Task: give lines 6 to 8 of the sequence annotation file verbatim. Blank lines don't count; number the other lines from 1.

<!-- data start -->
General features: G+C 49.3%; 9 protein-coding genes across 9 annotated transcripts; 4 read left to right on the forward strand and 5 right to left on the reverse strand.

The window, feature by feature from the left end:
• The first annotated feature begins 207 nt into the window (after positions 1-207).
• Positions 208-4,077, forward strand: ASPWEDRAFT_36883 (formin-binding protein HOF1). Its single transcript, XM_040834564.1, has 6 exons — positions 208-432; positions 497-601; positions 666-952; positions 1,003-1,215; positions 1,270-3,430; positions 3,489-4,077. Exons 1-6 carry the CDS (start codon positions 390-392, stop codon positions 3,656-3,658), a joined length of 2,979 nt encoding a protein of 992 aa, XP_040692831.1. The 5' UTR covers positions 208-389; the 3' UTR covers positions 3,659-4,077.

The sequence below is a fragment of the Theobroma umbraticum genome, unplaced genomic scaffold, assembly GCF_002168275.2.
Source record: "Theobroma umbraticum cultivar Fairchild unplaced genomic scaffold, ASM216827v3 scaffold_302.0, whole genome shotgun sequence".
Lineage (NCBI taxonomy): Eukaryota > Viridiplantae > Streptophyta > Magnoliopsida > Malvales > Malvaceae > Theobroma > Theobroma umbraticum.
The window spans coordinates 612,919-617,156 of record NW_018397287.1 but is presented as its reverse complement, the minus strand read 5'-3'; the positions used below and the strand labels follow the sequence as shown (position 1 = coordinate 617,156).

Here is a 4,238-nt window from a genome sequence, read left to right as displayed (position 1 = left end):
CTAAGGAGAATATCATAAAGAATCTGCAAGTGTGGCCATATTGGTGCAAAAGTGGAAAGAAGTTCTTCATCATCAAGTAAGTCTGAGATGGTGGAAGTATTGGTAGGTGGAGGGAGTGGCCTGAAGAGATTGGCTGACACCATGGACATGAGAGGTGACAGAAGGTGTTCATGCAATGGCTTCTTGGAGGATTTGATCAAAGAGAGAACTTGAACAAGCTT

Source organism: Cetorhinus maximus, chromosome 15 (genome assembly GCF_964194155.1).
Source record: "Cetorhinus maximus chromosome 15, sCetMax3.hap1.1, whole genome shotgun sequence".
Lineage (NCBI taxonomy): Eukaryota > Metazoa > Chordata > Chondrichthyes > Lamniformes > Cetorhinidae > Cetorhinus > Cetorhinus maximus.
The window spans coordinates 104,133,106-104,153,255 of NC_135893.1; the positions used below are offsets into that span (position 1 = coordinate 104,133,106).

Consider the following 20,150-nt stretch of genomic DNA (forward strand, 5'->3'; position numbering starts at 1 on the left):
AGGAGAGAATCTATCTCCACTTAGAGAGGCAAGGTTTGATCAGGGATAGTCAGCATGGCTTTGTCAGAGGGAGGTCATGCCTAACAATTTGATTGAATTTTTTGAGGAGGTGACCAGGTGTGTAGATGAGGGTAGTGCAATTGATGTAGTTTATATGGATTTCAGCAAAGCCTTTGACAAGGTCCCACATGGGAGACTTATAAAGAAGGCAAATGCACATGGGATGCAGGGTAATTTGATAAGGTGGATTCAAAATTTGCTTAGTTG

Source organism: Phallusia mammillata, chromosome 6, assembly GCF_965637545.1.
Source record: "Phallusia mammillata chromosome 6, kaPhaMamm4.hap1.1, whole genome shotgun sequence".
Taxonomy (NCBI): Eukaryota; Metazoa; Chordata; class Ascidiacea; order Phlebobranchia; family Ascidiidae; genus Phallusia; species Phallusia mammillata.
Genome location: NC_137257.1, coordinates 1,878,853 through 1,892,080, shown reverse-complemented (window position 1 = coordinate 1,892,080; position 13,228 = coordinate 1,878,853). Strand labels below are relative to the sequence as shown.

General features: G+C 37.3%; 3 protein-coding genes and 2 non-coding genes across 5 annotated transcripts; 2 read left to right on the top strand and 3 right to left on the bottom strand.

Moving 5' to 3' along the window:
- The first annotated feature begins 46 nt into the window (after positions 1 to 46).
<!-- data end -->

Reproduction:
Source record: "Theobroma umbraticum cultivar Fairchild unplaced genomic scaffold, ASM216827v3 scaffold_302.0, whole genome shotgun sequence".
Lineage (NCBI taxonomy): Eukaryota > Viridiplantae > Streptophyta > Magnoliopsida > Malvales > Malvaceae > Theobroma > Theobroma umbraticum.
The window spans coordinates 612,919-617,156 of record NW_018397287.1 but is presented as its reverse complement, the minus strand read 5'-3'; the positions used below and the strand labels follow the sequence as shown (position 1 = coordinate 617,156).